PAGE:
Some of us might have noticed that the age span between us and our grandchildren is wider than between that of us and our children. This is especially pronounced if we gave birth to our own children at the tender age of twenty-something, but, unlike us, our children felt the need to delay the production of offspring until they had accomplished certain minor things in life. These might have included one or more of the following:
2. Living like adults
3. Making money
4. Having a house
5. Being responsible
6. Washing their own socks
7. Storing beer in the refrigerator instead of under the bed
The result is that our children become parents for the first time when they are in their mid-thirties (or older) and the arrival of our first grandchild thus coincides with the arrival of our first social security check. Just when we are first cradling that precious small object that provides such infinite joy (the social security check, not the grandchild), we note that our children, who have suddenly and dramatically morphed into PARENTS, require the same morphing of us, without our having had the advantage of taking classes and/or medication to prepare us.
Whether our children are around the corner or across the globe, there will be times we will be called upon to exercise our new skills as grandparents. The following situations may seem dicey at first, but they each come with handy advice to make the task a bit easier:
1. Diapering a newborn male -- Put on a raincoat before attempting. Clean floor or rug or ceiling after.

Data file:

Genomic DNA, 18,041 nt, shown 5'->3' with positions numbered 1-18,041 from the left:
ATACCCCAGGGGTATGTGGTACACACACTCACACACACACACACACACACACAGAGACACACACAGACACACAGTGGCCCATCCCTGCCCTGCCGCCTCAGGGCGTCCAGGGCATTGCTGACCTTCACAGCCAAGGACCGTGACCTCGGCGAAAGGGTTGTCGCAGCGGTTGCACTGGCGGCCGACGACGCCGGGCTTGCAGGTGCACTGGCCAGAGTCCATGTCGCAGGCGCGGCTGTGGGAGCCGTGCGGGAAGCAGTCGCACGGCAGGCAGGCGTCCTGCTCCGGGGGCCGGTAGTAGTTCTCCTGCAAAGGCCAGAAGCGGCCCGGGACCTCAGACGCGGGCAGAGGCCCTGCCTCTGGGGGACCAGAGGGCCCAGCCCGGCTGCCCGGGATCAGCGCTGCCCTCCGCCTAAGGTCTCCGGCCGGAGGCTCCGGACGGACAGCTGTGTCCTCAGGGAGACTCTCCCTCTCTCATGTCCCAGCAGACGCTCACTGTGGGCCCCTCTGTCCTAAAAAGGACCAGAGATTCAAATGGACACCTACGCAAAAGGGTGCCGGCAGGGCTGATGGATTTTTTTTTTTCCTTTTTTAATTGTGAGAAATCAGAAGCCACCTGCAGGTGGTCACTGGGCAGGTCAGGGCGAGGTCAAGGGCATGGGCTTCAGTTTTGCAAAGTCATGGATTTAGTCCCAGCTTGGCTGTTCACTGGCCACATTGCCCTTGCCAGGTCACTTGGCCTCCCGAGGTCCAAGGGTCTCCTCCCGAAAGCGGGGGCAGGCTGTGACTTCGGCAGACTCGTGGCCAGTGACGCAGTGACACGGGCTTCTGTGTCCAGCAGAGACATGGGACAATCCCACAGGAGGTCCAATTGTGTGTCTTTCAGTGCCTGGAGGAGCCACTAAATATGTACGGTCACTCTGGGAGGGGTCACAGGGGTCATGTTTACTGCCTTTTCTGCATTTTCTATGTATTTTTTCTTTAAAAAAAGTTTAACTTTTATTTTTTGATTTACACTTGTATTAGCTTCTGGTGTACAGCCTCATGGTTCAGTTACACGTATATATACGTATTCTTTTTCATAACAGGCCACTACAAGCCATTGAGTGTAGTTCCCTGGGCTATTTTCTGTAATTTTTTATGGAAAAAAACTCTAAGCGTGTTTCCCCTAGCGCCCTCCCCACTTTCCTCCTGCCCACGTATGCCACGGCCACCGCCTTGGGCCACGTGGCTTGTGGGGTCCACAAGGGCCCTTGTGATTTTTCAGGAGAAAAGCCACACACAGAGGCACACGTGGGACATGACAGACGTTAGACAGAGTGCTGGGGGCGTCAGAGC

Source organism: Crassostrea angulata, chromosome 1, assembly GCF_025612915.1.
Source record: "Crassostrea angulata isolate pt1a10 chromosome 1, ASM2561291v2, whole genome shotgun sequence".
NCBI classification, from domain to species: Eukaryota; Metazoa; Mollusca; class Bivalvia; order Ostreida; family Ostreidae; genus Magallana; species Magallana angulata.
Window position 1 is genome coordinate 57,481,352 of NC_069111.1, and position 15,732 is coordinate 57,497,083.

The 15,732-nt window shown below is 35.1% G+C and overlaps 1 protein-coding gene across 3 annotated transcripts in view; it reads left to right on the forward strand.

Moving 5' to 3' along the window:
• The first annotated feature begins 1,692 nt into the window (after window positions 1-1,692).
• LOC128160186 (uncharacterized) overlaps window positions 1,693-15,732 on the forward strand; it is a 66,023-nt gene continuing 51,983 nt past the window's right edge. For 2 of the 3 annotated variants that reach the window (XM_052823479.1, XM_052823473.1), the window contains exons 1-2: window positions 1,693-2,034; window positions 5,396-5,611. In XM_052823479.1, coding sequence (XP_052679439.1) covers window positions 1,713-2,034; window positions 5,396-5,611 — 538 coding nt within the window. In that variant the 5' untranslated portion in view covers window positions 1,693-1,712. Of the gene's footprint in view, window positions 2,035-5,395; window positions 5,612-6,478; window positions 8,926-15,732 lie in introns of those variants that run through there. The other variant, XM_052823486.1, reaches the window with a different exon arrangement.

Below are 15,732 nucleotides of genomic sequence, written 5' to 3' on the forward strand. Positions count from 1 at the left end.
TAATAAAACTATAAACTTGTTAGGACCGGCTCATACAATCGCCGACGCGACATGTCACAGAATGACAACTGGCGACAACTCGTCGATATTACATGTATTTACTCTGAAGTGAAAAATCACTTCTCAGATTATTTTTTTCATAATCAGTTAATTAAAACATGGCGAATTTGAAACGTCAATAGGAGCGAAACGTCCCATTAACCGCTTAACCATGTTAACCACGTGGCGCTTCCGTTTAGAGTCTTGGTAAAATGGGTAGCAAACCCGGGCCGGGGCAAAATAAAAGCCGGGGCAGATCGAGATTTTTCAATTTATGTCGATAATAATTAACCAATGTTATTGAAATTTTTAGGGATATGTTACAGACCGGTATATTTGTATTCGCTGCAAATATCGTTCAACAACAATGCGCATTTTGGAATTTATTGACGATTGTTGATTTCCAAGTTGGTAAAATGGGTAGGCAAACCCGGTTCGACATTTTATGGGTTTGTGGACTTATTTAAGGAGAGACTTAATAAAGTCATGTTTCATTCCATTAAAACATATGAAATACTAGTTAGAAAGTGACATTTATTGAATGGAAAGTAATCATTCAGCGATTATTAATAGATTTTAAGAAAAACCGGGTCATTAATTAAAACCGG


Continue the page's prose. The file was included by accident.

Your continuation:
2. Bathing a newborn -- Fill a tub with warm, sudsy water, put in lots of toys, splash and laugh. After you are finished, dry yourself off, and only then attempt to bathe the newborn or toddler.
3. Extricating a toddler from under a chair/table/hostess station/taco making machine at a Mexican restaurant/fish tank at a Chinese restaurant --If a parent is in the vicinity (make sure the parent is associated with the toddler in some way and not some random person eating dinner), rush off to the bathroom as you mumble "Prostrate" or "Aging bladder" or grab the check and rush off to the cashier to pay for dinner, leaving your child to deal with the situation. Whatever the expense, it is worth it.
4. Housing small beings while their parents flit off to Dubai or Florida or someplace else that you could never afford to go to and can't place on a map -- Make room in your kitchen for the thank you coffee mugs that will say "Grandmas rock!"
5. Being required to respond to urgent verbalizations such as "Webbie ahpwane ma!" or "Dosh abu kidder neyney!" -- Save your energy trying to figure it out. Just give the toddler a cookie and tell him to go away.
For more tips on dealing with a newborn or a toddler, or for the best advice on adult bath toys, send a large check and an SASE.
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